The containers used for this transport were, of course, oak barrels.

Later on in the Middle Ages the Dukes of Burgundy set up a transportation network of their wines to the Benelux countries, again, in oak barrels.

In the areas up and down the Loire Valley, the wine grower only had to take their wines 4 or 5 kilometres up the road to the local château or castle. He would transport his wines in oak barrels or vats, tip them out into storage tanks, and always brought the oak barrels back home again.  In the Touraine region, excavations beneath the Château of Chaumont found wine tanks dating back to the Middle Ages hewn into the Tufa rock face and lined with glass tiles.

Today, it is still traditional to age the wines in glass; we use bottles.

First published June 2008

Astonishing Dinner Parties

It is a known fact that as cash gets tighter good, old-fashioned dinner parties come back into fashion?

In the old days, we would all pull together and do a dinner party fit for a king.

But in the old days (20-30 years ago), we girls didn’t know much about wines.

We left it all up to you guys.

Haven’t we all changed?

We girls know so much more about wines, these days.

Not only about wines, but about our own personal taste in wines.

We are no longer afraid to say what we like and what we don’t like.

So, I am putting together some really good-value, easy-preparation dinner parties for 5/6 people, with hints for recipes, and their matching wines to please both us girls and you guys.

The French spend a lot of time and energy on cooking and preparation as you know.

Wine is always a vital part of a dinner party being a success.

A carefully chosen, matching wine is always served with each dish.

The French would never serve the same wine throughout the whole dinner.

(However, please do so if you personally prefer it, after all wine is a pleasure and should be savoured as such.)

Assume 6 glasses per bottle 75cl.

Fill the glass 2/3 full, no more. You must be able to swirl the wine around the glass!

Wine is taste and pleasure.

If you prefer a different wine, feel free to change it. My wines are suggestions which, I know from experience, work well with these dishes.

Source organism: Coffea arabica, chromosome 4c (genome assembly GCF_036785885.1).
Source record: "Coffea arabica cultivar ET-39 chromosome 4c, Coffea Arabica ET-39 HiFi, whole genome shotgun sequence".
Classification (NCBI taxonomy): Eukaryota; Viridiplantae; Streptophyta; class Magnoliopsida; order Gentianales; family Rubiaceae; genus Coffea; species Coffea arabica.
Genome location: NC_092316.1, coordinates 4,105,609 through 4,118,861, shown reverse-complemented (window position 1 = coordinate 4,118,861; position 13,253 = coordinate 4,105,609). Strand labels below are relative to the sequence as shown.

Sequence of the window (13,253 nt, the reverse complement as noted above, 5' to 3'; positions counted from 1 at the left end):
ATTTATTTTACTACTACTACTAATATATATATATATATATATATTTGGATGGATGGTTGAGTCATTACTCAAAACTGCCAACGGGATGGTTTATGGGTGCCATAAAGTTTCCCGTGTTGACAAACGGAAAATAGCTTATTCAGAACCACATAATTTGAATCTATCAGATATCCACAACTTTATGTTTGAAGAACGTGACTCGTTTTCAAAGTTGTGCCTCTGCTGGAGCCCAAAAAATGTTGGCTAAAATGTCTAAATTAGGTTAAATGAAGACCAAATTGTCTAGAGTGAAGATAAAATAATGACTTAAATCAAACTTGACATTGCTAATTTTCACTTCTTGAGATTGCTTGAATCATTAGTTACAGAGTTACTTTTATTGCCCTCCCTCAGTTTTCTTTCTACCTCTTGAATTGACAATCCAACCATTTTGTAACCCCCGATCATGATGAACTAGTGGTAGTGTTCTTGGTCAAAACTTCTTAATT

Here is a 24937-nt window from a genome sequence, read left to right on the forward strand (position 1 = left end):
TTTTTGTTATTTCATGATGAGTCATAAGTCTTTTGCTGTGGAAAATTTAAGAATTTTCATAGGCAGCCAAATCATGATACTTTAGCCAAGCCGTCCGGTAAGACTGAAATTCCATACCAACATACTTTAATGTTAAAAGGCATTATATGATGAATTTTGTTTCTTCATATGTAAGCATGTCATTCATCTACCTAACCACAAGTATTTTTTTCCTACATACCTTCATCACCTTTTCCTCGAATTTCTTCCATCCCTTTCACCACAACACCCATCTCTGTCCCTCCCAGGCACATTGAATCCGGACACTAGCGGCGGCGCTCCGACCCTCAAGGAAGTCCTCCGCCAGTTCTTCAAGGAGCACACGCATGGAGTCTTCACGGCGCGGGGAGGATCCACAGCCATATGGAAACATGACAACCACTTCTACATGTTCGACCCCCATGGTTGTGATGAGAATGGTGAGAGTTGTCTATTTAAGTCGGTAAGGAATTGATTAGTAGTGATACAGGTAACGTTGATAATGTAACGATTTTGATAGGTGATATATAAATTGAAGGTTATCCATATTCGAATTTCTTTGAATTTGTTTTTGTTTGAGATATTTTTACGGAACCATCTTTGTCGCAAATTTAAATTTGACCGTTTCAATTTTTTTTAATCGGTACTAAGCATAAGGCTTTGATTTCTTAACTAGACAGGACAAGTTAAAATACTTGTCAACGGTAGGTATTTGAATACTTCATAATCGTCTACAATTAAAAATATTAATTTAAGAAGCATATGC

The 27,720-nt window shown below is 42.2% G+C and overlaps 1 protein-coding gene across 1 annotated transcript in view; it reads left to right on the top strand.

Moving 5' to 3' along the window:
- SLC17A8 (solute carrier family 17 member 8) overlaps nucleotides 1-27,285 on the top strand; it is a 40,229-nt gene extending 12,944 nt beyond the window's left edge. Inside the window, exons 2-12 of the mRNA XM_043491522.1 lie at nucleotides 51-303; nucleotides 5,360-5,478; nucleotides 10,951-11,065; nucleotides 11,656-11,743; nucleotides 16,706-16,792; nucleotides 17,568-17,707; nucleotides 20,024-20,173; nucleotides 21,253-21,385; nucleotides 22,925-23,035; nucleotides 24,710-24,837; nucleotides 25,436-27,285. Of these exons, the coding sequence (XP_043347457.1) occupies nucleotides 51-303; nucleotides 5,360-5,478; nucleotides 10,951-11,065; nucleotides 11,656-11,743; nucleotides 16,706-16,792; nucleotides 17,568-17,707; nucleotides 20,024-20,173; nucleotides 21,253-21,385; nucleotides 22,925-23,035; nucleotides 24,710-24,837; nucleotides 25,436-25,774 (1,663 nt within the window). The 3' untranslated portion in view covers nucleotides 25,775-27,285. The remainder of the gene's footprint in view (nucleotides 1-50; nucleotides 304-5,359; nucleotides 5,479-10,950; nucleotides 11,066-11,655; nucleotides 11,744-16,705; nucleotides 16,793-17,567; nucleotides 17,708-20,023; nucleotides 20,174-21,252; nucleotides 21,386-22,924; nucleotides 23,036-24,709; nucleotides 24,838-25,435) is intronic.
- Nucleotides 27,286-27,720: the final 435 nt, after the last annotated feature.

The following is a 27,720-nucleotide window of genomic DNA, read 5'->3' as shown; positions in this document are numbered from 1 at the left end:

Remember, you drink the wine, not the label!

All the recipes ideas I am going to give you have been passed to me over the years by friends, or friends of friends, both in the UK and in France; or real recipes from cookbooks which I ticked around with because they were too time consuming or finicky.

My heartfelt thanks go to all of you. I have used most of these recipes over and over and over again.


As people arrive and have deposited their coats somewhere, it is nice to put a glass of something delicious and out-of-the-ordinary into their hands.


Sparkling Rosé Brut Touraine Sparkling Rosé

This is an absolutely stunning dry sparkling rosé made in exactly the same way Champagne is made.

In fact, all Crémant wines and Méthode Traditionnelle sparkling wines are made in the same manner in France. They just come from different regions.

That is the only difference, other than the price, which is about ½.

Serve very chilled. 8°c.

It is soft on the palate and goes down a treat with just a good mixture of dried fruit and nuts. Pistachios, almonds, cashews, peanuts, etc. A selection of raisins & sultanas, dried pawpaws, dried mangos, dried bananas. You can usually buy the mixture already done for cocktails in a good supermarket. Easy!

However, if you like doing complicated cocktail bits; please feel free to do so.


I must admit I always find the best and easiest starters are fishy.

At this time of the year, and after such a chilly spring, shellfish is lovely!

If you have a good fishmonger; fish section of your supermarket; or a farmers’ market, get prawns and shrimps.

Fishmongers usually have a selection of different types of prawns, or shrimps.

Snip off the long whiskers from the prawns.

On each small plate put:

A few leaves of nice quality lettuce, lambs lettuce is nice,

2 or 3 cherry tomatoes, halved,

4 or 5 fresh prawns,

A few fresh shrimps,

If you enjoy making a good fish terrine or mousse, then a small portion of homemade terrine or mousse is lovely with a couple of fresh prawns and a bit of salad.

Make a sauce for it of crème fraiche, a couple teaspoons of water, and chopped chives, mixed well.

A few drops of good quality vinaigrette (not too strong, balsamic vinegar is nice) on the lettuce.

A small blob of good quality mayonnaise on the side to dip the prawns into.

Chunky white and brown bread. Butter.

A spare paper napkin per person.

A plate in the middle of the table to put the shells on


Fresh asparagus.

Not everyone can get these and they can be very expensive. They come into season in May.

You might have some growing in your garden! (They grow wild in our vines.)

The green ones have a stronger flavour than the white ones.

Scrape off the woody outer part of the stem (with a potato peeler).

Boil slowly in a large open pan (frying pan) for about 15-20 mins. Be careful the little tender head doesn’t fall off. This can be done well in advance.

Serve with good quality vinaigrette (not too strong); lemon mayonnaise; or hollandaise sauce.

Same accompaniments as above.

2 spare paper napkins per person.